Apple’s news subscription product brings the work of many publishers under one roof with the offer of exposure to its massive user base, but the question is whether the big new audience is worth surrendering traffic. The New York Times and Wall Street Journal chart opposite courses.

Why it matters: The news business is changing and subscriptions are suddenly key to many categories’ business models – just look at the bike manufacturer Brompton – after software companies like Microsoft and Adobe showed how paying for access to a service was a stronger revenue stream than selling individual products.

In 2019, Apple began to ramp up its subscription-funded services business after its iPhone business began to run out of fanatics willing to shell out $1000+ every year. Still, the device is all important, especially in its offer to publishers, known as Apple News Plus, an all-in subscription to a raft of premium titles that goes beyond the pre-loaded Apple News app.

Why would that work? Just in the US, which is Apple’s strongest market, it enjoys just under half of all smartphone usage out of America’s roughly 250m smartphone owners. Globally, 1.5 billion Apple devices are in circulation, and all new devices sold carry Apple News. It’s an offer very few can refuse.

At launch, Apple said it would take 50% of the subscription value and then split the rest between the publications in the scheme according to time spent.

Rejections: For the New York Times, this offer didn’t cut the mustard, as its entire strategy – which has proven effective – was to build up unmediated direct relationships with paying subscribers.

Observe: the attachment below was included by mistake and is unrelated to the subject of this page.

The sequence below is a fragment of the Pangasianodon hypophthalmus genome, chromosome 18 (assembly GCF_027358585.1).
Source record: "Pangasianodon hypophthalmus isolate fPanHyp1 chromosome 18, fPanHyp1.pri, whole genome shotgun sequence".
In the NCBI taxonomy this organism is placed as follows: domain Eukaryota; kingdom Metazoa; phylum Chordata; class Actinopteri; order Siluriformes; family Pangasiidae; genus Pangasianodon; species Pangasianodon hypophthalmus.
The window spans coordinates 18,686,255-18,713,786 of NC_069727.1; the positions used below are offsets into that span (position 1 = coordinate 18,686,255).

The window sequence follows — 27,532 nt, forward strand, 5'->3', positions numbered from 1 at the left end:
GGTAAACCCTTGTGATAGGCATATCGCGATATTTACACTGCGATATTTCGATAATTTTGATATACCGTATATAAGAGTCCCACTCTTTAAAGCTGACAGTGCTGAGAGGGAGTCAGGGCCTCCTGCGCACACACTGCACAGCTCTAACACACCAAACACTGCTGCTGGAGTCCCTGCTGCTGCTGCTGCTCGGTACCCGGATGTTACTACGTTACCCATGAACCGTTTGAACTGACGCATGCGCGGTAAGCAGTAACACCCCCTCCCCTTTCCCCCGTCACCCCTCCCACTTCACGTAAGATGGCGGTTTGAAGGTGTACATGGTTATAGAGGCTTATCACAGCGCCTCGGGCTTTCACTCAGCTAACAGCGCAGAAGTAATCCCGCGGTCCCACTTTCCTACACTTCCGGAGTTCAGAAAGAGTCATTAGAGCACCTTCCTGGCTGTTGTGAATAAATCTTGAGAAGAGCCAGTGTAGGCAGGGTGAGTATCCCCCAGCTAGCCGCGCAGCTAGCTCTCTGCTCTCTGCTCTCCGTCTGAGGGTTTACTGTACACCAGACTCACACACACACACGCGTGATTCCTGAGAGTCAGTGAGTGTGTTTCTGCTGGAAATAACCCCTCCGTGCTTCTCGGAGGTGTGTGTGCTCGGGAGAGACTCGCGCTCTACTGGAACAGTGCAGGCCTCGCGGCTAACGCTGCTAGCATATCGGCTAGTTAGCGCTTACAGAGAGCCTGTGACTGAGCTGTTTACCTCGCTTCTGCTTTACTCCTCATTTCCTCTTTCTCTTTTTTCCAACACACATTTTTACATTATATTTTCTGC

As a result, in June, the news organisation cut ties with Apple News – the free version – altogether, saying that the partnership had delivered little in the way of new relationships with readers.

“Core to a healthy model between The Times and the platforms is a direct path for sending those readers back into our environments, where we control the presentation of our report, the relationships with our readers and the nature of our business rules,” Meredith Kopit Levien, chief operating officer, told employees.

The long game: For one of the most premium publishers in the US, the News Corp-owned Wall Street Journal, both Apple News, and its Plus tier continues to be a “beneficial experience” according to News Corp CEO Robert Thompson, speaking on an earnings call last week.

The benefit, he explained, was that it was opening up the product to a different audience: “That Apple News partnership allows us to focus on that tier of content and bring in a significantly new audience that we would hope to graduate to a paid WSJ subscription over time,” Thomson said.

“And it is a genuinely different audience. It’s actually, of late, more women than men. For The Wall Street Journal ­itself, it’s more men than women.”

Like the rest of the news industry, the company is being buffeted by the industry-wide reduction in ad spend, which for the company meant a drop of 52% in its fourth quarter. However, subscriptions were a bright spot across its financial segment, Dow Jones, which publishes the Journal, with a 5.6% increase in subscription revenue.

The rub: Size, lamentably, matters. Both the New York Times and News Corp are colossal companies – the latter in particular. The NYT and WSJ, along with The Times in the UK, are strong brands with powerful subscriber bases.

Thompson noted that, along with the deal with Apple and another currently in the works with Facebook, “it’s also fair to say that negotiations are ongoing with other companies and other regions.” It’s all about getting a fair deal out of platforms for the distribution of content.

However, the real challenge will be for smaller publishers, who lack the clout to force platforms’ hands. Subscriptions are a consolidation business; fair deals on content sharing should be for everyone, not just for the titans.

Sourced from WARC, Statista, Brompton, WSJ, Seeking Alpha, New York Times; additional content by WARC staff